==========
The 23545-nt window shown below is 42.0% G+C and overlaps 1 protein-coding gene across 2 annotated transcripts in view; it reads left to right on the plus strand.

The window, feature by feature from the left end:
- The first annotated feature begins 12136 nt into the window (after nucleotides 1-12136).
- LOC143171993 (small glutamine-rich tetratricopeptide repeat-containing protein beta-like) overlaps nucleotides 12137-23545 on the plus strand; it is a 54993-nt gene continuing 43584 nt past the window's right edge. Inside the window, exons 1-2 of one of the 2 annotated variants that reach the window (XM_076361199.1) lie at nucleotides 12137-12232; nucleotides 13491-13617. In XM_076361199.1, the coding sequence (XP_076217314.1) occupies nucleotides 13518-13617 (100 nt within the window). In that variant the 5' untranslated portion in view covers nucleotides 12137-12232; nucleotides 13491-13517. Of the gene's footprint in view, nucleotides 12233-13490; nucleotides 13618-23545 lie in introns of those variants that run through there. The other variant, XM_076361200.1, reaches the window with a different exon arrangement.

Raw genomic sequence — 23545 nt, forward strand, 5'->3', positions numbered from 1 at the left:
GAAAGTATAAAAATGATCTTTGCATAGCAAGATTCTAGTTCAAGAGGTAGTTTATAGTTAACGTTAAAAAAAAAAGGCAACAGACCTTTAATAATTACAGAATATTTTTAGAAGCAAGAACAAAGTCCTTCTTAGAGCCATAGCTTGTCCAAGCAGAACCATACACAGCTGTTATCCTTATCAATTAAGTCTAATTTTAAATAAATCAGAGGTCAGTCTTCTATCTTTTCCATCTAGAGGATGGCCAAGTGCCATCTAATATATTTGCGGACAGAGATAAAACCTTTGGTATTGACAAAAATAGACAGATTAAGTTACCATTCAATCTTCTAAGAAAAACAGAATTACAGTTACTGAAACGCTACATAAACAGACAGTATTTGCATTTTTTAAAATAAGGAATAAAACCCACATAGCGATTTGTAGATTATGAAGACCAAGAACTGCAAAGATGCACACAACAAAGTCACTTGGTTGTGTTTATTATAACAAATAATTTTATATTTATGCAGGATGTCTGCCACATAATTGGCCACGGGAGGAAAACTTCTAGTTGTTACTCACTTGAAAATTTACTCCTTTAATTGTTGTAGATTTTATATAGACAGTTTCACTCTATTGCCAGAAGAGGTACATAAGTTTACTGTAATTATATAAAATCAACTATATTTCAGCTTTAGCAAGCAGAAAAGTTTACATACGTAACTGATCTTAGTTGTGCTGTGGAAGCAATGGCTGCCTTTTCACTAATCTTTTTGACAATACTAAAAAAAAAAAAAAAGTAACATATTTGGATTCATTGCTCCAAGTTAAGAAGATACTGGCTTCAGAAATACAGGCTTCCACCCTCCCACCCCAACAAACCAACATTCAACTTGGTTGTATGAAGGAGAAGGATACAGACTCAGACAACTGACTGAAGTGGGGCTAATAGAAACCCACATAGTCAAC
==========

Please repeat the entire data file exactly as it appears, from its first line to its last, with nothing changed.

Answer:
The 23545-nt window shown below is 42.0% G+C and overlaps 1 protein-coding gene across 2 annotated transcripts in view; it reads left to right on the plus strand.

The window, feature by feature from the left end:
- The first annotated feature begins 12136 nt into the window (after nucleotides 1-12136).
- LOC143171993 (small glutamine-rich tetratricopeptide repeat-containing protein beta-like) overlaps nucleotides 12137-23545 on the plus strand; it is a 54993-nt gene continuing 43584 nt past the window's right edge. Inside the window, exons 1-2 of one of the 2 annotated variants that reach the window (XM_076361199.1) lie at nucleotides 12137-12232; nucleotides 13491-13617. In XM_076361199.1, the coding sequence (XP_076217314.1) occupies nucleotides 13518-13617 (100 nt within the window). In that variant the 5' untranslated portion in view covers nucleotides 12137-12232; nucleotides 13491-13517. Of the gene's footprint in view, nucleotides 12233-13490; nucleotides 13618-23545 lie in introns of those variants that run through there. The other variant, XM_076361200.1, reaches the window with a different exon arrangement.

Raw genomic sequence — 23545 nt, forward strand, 5'->3', positions numbered from 1 at the left:
GAAAGTATAAAAATGATCTTTGCATAGCAAGATTCTAGTTCAAGAGGTAGTTTATAGTTAACGTTAAAAAAAAAAGGCAACAGACCTTTAATAATTACAGAATATTTTTAGAAGCAAGAACAAAGTCCTTCTTAGAGCCATAGCTTGTCCAAGCAGAACCATACACAGCTGTTATCCTTATCAATTAAGTCTAATTTTAAATAAATCAGAGGTCAGTCTTCTATCTTTTCCATCTAGAGGATGGCCAAGTGCCATCTAATATATTTGCGGACAGAGATAAAACCTTTGGTATTGACAAAAATAGACAGATTAAGTTACCATTCAATCTTCTAAGAAAAACAGAATTACAGTTACTGAAACGCTACATAAACAGACAGTATTTGCATTTTTTAAAATAAGGAATAAAACCCACATAGCGATTTGTAGATTATGAAGACCAAGAACTGCAAAGATGCACACAACAAAGTCACTTGGTTGTGTTTATTATAACAAATAATTTTATATTTATGCAGGATGTCTGCCACATAATTGGCCACGGGAGGAAAACTTCTAGTTGTTACTCACTTGAAAATTTACTCCTTTAATTGTTGTAGATTTTATATAGACAGTTTCACTCTATTGCCAGAAGAGGTACATAAGTTTACTGTAATTATATAAAATCAACTATATTTCAGCTTTAGCAAGCAGAAAAGTTTACATACGTAACTGATCTTAGTTGTGCTGTGGAAGCAATGGCTGCCTTTTCACTAATCTTTTTGACAATACTAAAAAAAAAAAAAAAGTAACATATTTGGATTCATTGCTCCAAGTTAAGAAGATACTGGCTTCAGAAATACAGGCTTCCACCCTCCCACCCCAACAAACCAACATTCAACTTGGTTGTATGAAGGAGAAGGATACAGACTCAGACAACTGACTGAAGTGGGGCTAATAGAAACCCACATAGTCAAC